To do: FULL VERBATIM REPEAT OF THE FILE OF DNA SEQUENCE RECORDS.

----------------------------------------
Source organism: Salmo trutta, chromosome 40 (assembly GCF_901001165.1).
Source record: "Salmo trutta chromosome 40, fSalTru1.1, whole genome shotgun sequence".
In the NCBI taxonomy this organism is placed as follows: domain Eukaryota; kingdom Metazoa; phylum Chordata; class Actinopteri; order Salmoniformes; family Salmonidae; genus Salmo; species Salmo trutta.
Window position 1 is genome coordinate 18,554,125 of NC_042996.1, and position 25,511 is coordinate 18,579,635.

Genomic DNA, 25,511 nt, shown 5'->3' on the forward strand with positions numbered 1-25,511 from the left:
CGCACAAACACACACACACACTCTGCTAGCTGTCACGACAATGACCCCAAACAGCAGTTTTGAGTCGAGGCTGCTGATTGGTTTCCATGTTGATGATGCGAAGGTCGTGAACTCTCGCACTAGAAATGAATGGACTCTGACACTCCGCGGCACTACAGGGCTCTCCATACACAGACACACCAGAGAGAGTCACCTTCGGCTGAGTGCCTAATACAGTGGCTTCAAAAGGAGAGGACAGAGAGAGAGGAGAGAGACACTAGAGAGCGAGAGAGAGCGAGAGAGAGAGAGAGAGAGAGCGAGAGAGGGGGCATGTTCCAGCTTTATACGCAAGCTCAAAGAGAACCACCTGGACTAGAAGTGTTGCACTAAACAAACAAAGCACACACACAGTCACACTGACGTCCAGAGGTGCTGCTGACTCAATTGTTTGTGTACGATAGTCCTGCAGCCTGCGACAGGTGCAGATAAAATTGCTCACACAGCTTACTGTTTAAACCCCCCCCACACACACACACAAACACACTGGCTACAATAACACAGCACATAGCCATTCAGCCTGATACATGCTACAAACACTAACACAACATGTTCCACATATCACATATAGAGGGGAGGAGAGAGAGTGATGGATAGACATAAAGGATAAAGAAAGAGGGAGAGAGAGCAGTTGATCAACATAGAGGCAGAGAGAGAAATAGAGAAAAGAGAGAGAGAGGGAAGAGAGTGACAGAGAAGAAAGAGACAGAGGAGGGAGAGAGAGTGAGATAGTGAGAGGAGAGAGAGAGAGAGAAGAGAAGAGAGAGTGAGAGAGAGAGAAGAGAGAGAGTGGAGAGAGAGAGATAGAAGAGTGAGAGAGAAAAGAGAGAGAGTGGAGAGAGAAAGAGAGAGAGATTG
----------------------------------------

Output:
Source organism: Salmo trutta, chromosome 40 (assembly GCF_901001165.1).
Source record: "Salmo trutta chromosome 40, fSalTru1.1, whole genome shotgun sequence".
In the NCBI taxonomy this organism is placed as follows: domain Eukaryota; kingdom Metazoa; phylum Chordata; class Actinopteri; order Salmoniformes; family Salmonidae; genus Salmo; species Salmo trutta.
Window position 1 is genome coordinate 18,554,125 of NC_042996.1, and position 25,511 is coordinate 18,579,635.

Genomic DNA, 25,511 nt, shown 5'->3' on the forward strand with positions numbered 1-25,511 from the left:
CGCACAAACACACACACACACTCTGCTAGCTGTCACGACAATGACCCCAAACAGCAGTTTTGAGTCGAGGCTGCTGATTGGTTTCCATGTTGATGATGCGAAGGTCGTGAACTCTCGCACTAGAAATGAATGGACTCTGACACTCCGCGGCACTACAGGGCTCTCCATACACAGACACACCAGAGAGAGTCACCTTCGGCTGAGTGCCTAATACAGTGGCTTCAAAAGGAGAGGACAGAGAGAGAGGAGAGAGACACTAGAGAGCGAGAGAGAGCGAGAGAGAGAGAGAGAGAGAGCGAGAGAGGGGGCATGTTCCAGCTTTATACGCAAGCTCAAAGAGAACCACCTGGACTAGAAGTGTTGCACTAAACAAACAAAGCACACACACAGTCACACTGACGTCCAGAGGTGCTGCTGACTCAATTGTTTGTGTACGATAGTCCTGCAGCCTGCGACAGGTGCAGATAAAATTGCTCACACAGCTTACTGTTTAAACCCCCCCCACACACACACACAAACACACTGGCTACAATAACACAGCACATAGCCATTCAGCCTGATACATGCTACAAACACTAACACAACATGTTCCACATATCACATATAGAGGGGAGGAGAGAGAGTGATGGATAGACATAAAGGATAAAGAAAGAGGGAGAGAGAGCAGTTGATCAACATAGAGGCAGAGAGAGAAATAGAGAAAAGAGAGAGAGAGGGAAGAGAGTGACAGAGAAGAAAGAGACAGAGGAGGGAGAGAGAGTGAGATAGTGAGAGGAGAGAGAGAGAGAGAAGAGAAGAGAGAGTGAGAGAGAGAGAAGAGAGAGAGTGGAGAGAGAGAGATAGAAGAGTGAGAGAGAAAAGAGAGAGAGTGGAGAGAGAAAGAGAGAGAGATTG